Heck, I need to schedule a dinner with Mike Oldfield and Ian Anderson, next time in the UK, and I will pick up the tab - just to sit and listen, and to learn.

                            Hunt

                        2. I'm smoking some Spring salmon right now. I've had fresh caught wild Atlantic salmon a few times a I think it's excellent. Tried 'farmed' Atlantic salmon a couple of times. I wouldn't insult my cat feeding any farmed salmon to it.

                          2 Replies
                          1. re: Puffin3

                            While I might agree with you, I have a suspicion that your cat might be more lenient - or maybe not?

                            Hunt

                            1. re: Bill Hunt

                              Our cats are very attuned to factory farmed,the mynahs even more so.There are a tiny few farming clean on a small scale etc that pass muster.

                          2. To some degree I think its generational. Those of us with a little age grew up on wild caught seafood and often find farm raised products bland. Many younger folks who grew up eating farm raised think wild caught is to strong. I think the farm raised also appeals to many health conscious folks who may not like the flavor of fish and overpower it with other flavorings anyway. I can say with confidence that most folks on this site including myself would choose wild but we are a small group and we might be shocked at a survey of the general population.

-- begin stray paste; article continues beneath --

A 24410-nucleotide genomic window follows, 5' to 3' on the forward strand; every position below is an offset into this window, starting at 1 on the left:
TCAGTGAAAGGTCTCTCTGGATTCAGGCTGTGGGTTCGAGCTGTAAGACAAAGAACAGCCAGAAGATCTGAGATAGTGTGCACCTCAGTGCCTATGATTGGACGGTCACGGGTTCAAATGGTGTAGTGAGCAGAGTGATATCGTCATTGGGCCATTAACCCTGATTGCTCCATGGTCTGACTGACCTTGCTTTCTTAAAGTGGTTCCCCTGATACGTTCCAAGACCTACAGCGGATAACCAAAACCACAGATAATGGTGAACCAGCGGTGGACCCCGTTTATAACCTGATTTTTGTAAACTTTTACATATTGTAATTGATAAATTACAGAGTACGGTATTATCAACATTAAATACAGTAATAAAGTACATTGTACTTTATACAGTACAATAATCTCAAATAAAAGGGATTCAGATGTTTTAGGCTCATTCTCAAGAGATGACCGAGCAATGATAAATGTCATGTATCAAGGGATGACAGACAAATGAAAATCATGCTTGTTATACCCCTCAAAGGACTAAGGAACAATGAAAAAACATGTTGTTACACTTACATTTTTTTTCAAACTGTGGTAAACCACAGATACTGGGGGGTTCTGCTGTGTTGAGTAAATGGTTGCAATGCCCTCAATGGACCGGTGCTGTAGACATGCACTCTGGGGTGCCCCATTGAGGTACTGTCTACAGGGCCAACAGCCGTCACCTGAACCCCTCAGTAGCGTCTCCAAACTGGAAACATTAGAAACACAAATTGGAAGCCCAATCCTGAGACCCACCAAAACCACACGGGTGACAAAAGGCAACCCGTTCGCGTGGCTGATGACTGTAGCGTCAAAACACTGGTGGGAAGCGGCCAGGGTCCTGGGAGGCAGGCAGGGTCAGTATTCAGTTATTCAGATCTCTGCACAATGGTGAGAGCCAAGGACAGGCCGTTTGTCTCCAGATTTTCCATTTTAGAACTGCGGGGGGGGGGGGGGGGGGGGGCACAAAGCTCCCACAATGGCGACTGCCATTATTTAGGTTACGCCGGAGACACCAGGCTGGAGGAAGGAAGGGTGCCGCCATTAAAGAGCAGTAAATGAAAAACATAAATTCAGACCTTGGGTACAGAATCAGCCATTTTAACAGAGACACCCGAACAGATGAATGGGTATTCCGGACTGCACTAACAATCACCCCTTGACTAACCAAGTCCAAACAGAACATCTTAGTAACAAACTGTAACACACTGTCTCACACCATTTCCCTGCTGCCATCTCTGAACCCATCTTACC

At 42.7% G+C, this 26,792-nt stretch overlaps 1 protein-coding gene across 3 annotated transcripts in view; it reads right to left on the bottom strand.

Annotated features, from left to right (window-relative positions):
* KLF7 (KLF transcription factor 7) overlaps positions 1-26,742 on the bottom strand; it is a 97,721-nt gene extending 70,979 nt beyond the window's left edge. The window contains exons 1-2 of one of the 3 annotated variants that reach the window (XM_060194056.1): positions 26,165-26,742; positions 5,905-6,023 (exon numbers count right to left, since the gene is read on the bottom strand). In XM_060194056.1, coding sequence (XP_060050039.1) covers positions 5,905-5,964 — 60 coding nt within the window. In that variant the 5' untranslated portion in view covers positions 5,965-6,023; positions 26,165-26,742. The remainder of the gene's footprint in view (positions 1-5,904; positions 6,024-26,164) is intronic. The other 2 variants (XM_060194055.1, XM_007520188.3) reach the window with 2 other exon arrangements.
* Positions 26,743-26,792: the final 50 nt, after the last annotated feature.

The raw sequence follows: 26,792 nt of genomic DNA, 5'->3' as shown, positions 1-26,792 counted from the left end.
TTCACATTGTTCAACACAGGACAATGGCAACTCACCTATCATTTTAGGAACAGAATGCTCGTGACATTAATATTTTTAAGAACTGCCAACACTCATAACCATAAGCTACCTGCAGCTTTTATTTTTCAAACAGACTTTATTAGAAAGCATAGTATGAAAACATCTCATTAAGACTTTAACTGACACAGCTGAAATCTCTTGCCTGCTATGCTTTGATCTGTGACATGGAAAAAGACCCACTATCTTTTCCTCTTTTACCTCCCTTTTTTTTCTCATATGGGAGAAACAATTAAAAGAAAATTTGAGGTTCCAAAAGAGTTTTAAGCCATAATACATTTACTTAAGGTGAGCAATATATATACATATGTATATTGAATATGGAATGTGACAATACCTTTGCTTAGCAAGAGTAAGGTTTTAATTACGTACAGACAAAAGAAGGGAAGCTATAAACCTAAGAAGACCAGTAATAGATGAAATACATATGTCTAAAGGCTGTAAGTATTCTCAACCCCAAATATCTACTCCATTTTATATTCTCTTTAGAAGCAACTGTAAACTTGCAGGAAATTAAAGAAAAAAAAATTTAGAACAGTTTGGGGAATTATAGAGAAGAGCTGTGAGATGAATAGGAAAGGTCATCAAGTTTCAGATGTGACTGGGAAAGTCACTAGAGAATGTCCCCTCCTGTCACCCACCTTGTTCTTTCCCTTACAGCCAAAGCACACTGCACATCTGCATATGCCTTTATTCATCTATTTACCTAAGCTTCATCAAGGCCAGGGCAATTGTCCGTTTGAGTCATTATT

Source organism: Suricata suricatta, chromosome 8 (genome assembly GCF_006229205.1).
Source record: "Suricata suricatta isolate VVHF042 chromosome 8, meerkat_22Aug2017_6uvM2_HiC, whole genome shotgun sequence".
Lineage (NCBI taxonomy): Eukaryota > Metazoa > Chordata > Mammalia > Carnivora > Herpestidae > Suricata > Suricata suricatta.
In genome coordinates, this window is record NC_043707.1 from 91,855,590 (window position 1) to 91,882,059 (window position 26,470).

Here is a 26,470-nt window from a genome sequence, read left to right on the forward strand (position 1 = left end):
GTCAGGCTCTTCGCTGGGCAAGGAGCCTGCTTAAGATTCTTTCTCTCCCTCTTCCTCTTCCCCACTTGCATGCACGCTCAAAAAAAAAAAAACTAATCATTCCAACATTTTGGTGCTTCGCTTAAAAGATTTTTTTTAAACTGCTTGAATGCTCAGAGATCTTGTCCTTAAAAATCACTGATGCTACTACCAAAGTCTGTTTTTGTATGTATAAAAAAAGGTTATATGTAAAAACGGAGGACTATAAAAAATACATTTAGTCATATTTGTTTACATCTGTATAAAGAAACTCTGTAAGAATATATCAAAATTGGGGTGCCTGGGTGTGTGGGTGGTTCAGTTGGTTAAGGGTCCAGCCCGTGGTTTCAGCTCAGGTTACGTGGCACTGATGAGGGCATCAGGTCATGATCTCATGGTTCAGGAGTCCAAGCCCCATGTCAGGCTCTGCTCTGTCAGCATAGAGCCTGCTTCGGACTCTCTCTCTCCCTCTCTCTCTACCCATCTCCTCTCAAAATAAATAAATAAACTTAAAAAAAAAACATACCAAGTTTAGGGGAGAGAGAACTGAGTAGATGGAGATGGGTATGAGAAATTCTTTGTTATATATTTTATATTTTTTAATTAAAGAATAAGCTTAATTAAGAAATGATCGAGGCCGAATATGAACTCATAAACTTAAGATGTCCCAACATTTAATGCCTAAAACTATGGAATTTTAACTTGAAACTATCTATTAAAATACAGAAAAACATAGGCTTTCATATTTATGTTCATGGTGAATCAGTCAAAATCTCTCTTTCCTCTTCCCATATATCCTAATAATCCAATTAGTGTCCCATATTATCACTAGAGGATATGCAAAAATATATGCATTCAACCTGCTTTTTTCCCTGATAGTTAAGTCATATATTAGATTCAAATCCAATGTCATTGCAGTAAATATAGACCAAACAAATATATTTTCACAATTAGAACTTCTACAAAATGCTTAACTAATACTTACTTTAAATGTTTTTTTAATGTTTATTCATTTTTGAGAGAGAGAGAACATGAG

1 Reply
                            1. re: Tom34

                              Hm-m-m. Could be? I had never thought of that possibility.

                              I grew up with fresh seafood, from the Gulf of Mexico. Way back then, there were no "seasons," and we ate, what we caught. We also often fished with shrimp, that would never be used as "bait" nowadays, as they were extremely large (only 8 per dozen... ), and all was tasty.